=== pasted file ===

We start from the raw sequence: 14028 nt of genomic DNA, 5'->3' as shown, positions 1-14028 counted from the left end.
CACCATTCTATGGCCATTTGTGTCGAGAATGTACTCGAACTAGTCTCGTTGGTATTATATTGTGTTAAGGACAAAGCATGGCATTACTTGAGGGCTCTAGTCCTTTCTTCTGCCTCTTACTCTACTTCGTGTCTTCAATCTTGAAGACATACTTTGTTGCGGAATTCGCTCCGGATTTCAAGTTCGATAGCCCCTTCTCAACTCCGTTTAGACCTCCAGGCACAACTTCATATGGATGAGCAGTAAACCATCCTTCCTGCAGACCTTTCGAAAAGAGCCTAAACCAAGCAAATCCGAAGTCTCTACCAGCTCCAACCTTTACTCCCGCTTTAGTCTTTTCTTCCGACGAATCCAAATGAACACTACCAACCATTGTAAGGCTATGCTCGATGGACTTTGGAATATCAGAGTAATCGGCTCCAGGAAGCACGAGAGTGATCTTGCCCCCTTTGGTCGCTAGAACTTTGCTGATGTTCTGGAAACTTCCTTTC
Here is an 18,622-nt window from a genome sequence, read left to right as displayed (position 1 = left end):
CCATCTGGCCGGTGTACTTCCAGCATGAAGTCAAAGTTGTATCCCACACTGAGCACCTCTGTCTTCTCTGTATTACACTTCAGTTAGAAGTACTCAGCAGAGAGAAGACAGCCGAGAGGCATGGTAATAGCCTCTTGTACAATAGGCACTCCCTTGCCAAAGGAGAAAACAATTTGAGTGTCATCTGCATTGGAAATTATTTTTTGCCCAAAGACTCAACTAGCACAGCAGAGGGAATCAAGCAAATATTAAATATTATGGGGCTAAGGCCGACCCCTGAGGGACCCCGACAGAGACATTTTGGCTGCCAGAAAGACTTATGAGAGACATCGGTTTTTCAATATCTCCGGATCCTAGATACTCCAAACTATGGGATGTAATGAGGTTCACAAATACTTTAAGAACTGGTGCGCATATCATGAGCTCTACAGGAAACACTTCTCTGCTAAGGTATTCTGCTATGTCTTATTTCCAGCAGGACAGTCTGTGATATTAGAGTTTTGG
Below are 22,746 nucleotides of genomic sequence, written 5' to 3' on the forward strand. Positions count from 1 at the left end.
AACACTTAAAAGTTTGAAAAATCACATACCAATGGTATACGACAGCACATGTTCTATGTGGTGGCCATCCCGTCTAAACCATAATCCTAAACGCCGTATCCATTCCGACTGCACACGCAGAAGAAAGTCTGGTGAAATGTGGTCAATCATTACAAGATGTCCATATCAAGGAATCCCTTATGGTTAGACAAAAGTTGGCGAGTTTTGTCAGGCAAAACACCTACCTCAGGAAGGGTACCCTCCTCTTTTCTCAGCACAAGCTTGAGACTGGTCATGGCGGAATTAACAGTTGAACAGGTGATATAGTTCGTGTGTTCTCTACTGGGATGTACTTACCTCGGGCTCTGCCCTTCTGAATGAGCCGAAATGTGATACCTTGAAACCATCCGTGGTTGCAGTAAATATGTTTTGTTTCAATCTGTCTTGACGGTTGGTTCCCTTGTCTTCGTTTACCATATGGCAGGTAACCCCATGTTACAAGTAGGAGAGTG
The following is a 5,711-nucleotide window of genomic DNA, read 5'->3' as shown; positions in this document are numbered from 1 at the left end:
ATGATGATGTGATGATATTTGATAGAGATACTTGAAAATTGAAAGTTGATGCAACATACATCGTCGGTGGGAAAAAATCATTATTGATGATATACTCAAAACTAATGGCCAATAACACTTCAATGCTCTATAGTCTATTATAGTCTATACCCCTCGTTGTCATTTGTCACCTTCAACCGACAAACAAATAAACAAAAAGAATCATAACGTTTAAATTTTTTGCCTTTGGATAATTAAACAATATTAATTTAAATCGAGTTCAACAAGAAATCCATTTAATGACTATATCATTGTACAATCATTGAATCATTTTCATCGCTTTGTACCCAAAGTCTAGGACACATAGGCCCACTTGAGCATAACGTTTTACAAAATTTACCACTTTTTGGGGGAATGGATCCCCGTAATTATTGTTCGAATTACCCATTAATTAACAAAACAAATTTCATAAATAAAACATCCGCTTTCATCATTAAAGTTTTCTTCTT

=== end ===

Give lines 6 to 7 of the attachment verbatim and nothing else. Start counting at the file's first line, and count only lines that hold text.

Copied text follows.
AACACTTAAAAGTTTGAAAAATCACATACCAATGGTATACGACAGCACATGTTCTATGTGGTGGCCATCCCGTCTAAACCATAATCCTAAACGCCGTATCCATTCCGACTGCACACGCAGAAGAAAGTCTGGTGAAATGTGGTCAATCATTACAAGATGTCCATATCAAGGAATCCCTTATGGTTAGACAAAAGTTGGCGAGTTTTGTCAGGCAAAACACCTACCTCAGGAAGGGTACCCTCCTCTTTTCTCAGCACAAGCTTGAGACTGGTCATGGCGGAATTAACAGTTGAACAGGTGATATAGTTCGTGTGTTCTCTACTGGGATGTACTTACCTCGGGCTCTGCCCTTCTGAATGAGCCGAAATGTGATACCTTGAAACCATCCGTGGTTGCAGTAAATATGTTTTGTTTCAATCTGTCTTGACGGTTGGTTCCCTTGTCTTCGTTTACCATATGGCAGGTAACCCCATGTTACAAGTAGGAGAGTG
The following is a 5,711-nucleotide window of genomic DNA, read 5'->3' as shown; positions in this document are numbered from 1 at the left end: